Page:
The presence of partial melt in the Earth is often assumed to lower the velocity, increase attenuation and if aligned, enhance anisotropy of seismic waves. However, to date the relationship between the amount and distribution of partial melt and the transmission of seismic waves is poorly constrained. Many studies estimate melt fraction from seismic velocities using relationships based on a single experiment showing melt distribution in 2D. However, recent studies have shown that seismic anomalies are more sensitive to the geometry of melt distribution rather than the melt fraction. This means that current relationships are not applicable to the wide range of magmatic systems seen on Earth.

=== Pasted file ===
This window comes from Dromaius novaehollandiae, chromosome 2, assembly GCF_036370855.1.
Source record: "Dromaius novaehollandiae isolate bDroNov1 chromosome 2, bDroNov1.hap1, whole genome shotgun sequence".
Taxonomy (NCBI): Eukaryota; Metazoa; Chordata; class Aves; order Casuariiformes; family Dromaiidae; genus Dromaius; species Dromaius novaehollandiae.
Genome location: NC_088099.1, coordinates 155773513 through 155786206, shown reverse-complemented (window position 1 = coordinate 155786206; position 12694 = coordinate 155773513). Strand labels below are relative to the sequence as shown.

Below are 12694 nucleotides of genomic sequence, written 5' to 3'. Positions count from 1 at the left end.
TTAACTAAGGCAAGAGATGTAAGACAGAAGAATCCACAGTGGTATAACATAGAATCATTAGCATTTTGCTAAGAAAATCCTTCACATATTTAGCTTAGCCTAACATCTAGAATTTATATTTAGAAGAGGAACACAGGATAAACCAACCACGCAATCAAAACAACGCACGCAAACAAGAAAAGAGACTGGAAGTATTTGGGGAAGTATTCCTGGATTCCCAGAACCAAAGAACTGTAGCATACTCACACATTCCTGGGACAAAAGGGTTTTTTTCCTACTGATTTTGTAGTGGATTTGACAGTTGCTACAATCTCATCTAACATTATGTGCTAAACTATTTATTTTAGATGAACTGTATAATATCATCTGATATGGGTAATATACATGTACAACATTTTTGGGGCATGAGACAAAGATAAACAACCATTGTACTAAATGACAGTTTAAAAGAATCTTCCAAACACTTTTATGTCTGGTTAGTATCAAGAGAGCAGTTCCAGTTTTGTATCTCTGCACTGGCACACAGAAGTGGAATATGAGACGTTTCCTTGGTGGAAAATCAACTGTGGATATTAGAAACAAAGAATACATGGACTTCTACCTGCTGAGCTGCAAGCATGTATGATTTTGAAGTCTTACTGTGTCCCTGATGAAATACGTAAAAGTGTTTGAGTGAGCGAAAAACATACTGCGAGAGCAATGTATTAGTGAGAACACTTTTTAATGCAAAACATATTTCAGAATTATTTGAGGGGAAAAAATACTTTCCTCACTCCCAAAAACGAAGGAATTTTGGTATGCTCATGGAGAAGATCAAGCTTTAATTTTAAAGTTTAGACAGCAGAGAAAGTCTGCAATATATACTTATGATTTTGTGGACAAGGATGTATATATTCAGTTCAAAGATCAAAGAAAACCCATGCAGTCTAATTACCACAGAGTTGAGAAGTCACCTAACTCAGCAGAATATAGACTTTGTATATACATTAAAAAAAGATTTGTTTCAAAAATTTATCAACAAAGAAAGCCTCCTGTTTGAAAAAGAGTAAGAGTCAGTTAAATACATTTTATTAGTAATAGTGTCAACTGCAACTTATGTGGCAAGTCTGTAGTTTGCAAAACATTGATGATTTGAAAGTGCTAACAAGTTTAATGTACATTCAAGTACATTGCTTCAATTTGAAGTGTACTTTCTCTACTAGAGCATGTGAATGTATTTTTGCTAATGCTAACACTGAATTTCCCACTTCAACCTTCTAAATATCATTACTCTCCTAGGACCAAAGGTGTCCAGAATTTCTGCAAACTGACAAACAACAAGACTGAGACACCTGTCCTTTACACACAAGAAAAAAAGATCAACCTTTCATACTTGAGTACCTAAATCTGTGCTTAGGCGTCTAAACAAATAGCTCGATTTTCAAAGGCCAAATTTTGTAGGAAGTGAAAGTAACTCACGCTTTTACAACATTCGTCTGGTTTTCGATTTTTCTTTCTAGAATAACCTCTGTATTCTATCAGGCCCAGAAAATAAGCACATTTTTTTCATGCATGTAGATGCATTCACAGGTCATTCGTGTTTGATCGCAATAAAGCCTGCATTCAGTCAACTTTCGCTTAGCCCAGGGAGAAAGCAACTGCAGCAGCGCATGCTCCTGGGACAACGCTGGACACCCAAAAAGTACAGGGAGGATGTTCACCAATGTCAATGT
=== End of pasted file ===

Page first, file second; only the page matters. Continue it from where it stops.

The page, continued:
The project will develop analogue models (using 3D printing facilities at the UCL Institute of Making) and numerical models of realistic 3D melt distributions determined from SEM and X-ray microtomography images. By varying the composite materials, shapes of the melt distributions and frequency content of acoustic waves we will develop new relationships between melt distribution and seismic velocity, anisotropy and attenuation. These can be applied to volcanic settings around the world to better characterise their magmatic systems.